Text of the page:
CLIFTON, Maine — Bangor businessman Paul Fuller and his wife, Sandy, purchased 270 acres on Pisgah Mountain a couple of years ago and have been working to build a five-turbine wind farm on the property that could provide power for up to 4,000 homes.

The town’s planning board will hold a public hearing Wednesday, April 6, at Holbrook Middle School in Holden on the estimated $25 million Pisgah Mountain LLC wind farm and substation permit application, Eric Johns, Clifton planning board chairman, said in an email.

“Each of the five turbines will be approximately 308 feet tall at the hub and 455 feet at the top of the propeller blade,” he said. “The developer plans to use five Vestas V90-1.8 MW wind turbines generating enough electricity for between 3,000 and 4,000 Maine homes.”

Wind energy has been a hot-button issue in Clifton for the past year for planners, town officials and residents, some of whom created the Clifton Taskforce on Wind. Last June a new land use ordinance was adopted that includes 28 pages dedicated to wind energy facilities.

With so much interest in wind farms, planners decided to host the meeting at Holbrook Middle School to ensure there is enough room, Johns said.

The Fullers’ land is located at the top of the Pisgah Mountain, just south of Rebel Hill Road, also known as Route 180. In 2009, Paul Fuller approached the planning board about placing a meteorological tower on the hilltop to collect data about wind currents.

That tower was approved, and Fuller said the data show the winds are strong enough to make electricity. He and business partner Mike Smith are proposing the wind farm, which would sit where the weather tower now stands.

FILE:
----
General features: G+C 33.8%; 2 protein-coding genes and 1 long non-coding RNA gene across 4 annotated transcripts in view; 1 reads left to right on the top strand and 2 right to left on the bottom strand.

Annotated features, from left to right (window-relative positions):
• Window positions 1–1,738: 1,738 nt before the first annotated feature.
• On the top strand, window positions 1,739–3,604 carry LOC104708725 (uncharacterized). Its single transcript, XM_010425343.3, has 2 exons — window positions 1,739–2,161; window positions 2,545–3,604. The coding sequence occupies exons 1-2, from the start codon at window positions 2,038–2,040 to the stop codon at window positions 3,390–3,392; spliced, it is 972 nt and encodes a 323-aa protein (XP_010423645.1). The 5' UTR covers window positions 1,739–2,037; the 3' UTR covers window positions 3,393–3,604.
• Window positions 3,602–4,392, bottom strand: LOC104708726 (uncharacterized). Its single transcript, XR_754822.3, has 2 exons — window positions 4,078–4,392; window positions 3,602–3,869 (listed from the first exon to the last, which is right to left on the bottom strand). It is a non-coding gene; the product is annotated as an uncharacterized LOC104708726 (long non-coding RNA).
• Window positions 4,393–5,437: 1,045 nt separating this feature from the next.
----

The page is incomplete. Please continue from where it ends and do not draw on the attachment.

That meteorological tower is “visible from many locations in and near Clifton,” Johns said.

Fuller and Smith have been working with the planning board on the project for the last year and have completed the project’s plan, which triggered the need for the hearing to get public comment.

The planning board hired a consultant from Virginia to review the developer’s sound impact study and will be using Skype to videoconference with the consultant during the public hearing.

“Our goal is to allow maximum public discussion,” Johns said. “That being said, we reserve the right to limit discussion to Clifton residents only should the turnout be so great we have to prioritize who can speak.”

The meeting starts at 7 p.m. Wednesday, April 6, and is being held in the Holbrook Middle School’s cafeteria.

Those who need more information about the project or the meeting can call the Clifton Town Hall at 843-0709.